Editor: Please welcome Barb Webb of the excellent ComicBookMom.com with her first post.
In 2009, when the Disney Company announced the acquisition of Marvel, mixed feelings from fans on both sides of the cartoon fence flooded the Internet.
Disney fans wondered how characters like Deadpool and Blade would mesh with the Zip-a-Dee-Doo-Dah cast of cuddles.
Marvel fans feared their beloved superheroes would get “soft” (picture the Hulk with pink Minnie Mouse ears.) After all, Disney made its name on happy-ever-after. Marvel on kickass, complex heroes with not-so-family-friendly vices.
Bigger concerns plagued investors and merchandising gurus. Marvel had already locked some of their major characters, such as the X-Men and Spider Man, into movie deals with other film companies. Could Disney pull off movie magic hits with lesser known superheroes?
After the box office mojo of Thor and Captain America, chased by the staggering record breaking opener of The Avengers, its hard to deny that Disney has managed to profitably strike balance between cartoon whimsy and superhero action.
The innovative and imaginative merger success isn’t limited to the movie screens. Disney has effectively filled the gaps, breathing new life to the Marvel’s children’s book publishing business, releasing hero origin story Apps narrated by Stan Lee and launching the new Marvel Super Heroes Magazine in May 2012.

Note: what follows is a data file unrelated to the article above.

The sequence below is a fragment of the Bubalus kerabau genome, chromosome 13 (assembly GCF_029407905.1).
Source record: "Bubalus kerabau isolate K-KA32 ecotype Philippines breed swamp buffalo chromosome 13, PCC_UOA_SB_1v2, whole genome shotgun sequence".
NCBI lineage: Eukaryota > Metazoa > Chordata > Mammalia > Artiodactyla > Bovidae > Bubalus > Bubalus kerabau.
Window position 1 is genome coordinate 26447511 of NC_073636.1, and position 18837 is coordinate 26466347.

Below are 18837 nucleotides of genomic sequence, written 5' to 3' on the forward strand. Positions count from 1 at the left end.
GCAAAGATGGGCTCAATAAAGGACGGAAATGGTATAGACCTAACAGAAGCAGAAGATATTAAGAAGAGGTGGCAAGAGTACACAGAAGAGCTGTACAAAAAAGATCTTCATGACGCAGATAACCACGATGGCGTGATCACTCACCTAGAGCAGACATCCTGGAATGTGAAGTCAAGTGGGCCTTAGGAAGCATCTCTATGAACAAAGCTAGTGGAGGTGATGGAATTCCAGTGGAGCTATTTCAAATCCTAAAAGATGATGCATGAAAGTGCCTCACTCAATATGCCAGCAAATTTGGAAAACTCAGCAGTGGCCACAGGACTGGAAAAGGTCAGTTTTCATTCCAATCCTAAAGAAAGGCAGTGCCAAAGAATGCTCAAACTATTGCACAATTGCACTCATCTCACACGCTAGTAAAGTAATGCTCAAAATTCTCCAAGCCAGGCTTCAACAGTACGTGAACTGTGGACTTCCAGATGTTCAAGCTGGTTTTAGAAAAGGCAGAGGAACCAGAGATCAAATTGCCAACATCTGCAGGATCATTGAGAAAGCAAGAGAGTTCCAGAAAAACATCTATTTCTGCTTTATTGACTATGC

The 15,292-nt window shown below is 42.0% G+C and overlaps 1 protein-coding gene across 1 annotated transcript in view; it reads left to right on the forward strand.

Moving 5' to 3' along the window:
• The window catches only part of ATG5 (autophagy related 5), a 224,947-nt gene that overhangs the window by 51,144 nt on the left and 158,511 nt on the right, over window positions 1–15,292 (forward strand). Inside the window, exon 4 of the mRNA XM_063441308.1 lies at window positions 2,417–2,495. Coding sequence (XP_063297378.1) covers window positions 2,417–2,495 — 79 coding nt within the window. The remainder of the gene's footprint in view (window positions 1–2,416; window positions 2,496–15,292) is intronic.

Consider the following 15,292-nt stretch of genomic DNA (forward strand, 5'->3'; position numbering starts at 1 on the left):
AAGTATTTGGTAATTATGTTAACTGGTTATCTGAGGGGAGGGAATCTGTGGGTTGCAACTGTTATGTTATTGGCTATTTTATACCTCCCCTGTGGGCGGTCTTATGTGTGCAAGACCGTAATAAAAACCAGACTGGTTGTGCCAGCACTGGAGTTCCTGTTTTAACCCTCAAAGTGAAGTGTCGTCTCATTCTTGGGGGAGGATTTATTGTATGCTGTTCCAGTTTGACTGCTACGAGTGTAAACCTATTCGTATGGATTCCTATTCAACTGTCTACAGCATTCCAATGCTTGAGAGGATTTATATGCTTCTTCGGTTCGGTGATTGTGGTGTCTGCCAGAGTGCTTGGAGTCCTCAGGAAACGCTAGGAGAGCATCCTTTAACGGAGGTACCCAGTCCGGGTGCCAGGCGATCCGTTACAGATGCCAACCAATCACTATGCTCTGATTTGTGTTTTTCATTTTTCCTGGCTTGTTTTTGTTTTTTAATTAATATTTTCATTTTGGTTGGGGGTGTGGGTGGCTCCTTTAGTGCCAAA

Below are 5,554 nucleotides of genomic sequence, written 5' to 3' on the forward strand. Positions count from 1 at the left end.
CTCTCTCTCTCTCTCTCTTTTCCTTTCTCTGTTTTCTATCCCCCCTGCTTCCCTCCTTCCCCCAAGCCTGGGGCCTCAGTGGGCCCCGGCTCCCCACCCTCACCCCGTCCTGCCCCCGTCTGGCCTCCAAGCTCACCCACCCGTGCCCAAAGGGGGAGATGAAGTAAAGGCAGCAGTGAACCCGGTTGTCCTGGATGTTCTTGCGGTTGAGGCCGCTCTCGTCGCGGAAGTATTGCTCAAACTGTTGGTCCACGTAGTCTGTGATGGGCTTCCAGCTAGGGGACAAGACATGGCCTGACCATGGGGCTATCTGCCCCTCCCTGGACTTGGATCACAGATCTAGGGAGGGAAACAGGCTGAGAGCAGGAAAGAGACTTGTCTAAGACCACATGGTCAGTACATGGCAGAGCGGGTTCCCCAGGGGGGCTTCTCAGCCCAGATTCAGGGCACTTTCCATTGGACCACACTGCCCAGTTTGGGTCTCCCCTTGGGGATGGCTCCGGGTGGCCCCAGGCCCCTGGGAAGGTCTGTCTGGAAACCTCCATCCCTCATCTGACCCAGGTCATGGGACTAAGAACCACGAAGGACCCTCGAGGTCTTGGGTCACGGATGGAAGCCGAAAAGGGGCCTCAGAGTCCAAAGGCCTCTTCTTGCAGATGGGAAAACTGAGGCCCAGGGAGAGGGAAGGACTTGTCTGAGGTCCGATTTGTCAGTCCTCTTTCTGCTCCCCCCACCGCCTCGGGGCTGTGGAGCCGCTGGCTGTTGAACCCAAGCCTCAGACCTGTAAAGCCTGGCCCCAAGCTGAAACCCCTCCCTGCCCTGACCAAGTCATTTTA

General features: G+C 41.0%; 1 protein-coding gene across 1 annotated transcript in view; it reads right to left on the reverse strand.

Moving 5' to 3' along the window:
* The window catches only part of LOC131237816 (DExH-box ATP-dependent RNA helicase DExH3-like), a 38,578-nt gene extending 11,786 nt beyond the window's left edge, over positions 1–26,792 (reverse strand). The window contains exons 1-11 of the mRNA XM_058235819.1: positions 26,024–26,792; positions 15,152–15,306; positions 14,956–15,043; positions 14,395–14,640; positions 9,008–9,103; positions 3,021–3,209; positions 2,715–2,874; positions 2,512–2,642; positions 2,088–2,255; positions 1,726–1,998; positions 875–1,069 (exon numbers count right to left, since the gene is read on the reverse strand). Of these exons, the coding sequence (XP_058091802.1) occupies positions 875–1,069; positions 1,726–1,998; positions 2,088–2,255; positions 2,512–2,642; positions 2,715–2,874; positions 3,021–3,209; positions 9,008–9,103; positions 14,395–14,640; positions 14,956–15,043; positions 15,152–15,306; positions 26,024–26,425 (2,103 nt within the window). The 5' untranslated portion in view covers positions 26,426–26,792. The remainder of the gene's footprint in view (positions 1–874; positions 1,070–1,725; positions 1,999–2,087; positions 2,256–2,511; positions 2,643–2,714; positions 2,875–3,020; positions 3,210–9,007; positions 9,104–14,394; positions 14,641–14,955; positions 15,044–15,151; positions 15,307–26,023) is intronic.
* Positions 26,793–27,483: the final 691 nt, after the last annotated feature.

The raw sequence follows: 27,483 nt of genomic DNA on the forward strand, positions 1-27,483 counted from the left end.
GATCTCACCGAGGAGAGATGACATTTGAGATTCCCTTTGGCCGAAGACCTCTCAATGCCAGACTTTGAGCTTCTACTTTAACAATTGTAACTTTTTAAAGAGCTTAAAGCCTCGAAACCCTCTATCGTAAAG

Disney fans can also get their Marvel character fix through merchandise offered in the theme parks and even catch a ride on The Avengers monorail at Disney World. Rumors are the Mouse may add some Spidey friends to the mix of future attractions.
Hard-core Marvel fans are still uncomfortable with the Disney acquisition because no matter what angle you look at the merger from, Marvel characters are square pegs in the idyllic round Disney mold. We’re not likely to see Dumbo on a drinking binge with Iron Man or watch Aladdin follow The Punisher on a revenge execution spree.
Marvel’s character baggage is heavy but Disney seems to be carrying the load well. Their clever, slow integration approach with the two companies, is clearly working.
Less than three weeks after its premiere, The Avengers has surpassed the 1 billion mark in gross box office sales. Disney and Marvel haven’t just struck a chord in existing Marvel superhero fans; they’re reaching out and creating a whole new arena of Marvel superhero followers.
If this is the indicator by which to measure the future of Marvel with its powerhouse Disney backing, then the future looks mighty good. How do you feel about Disney and Marvel so far?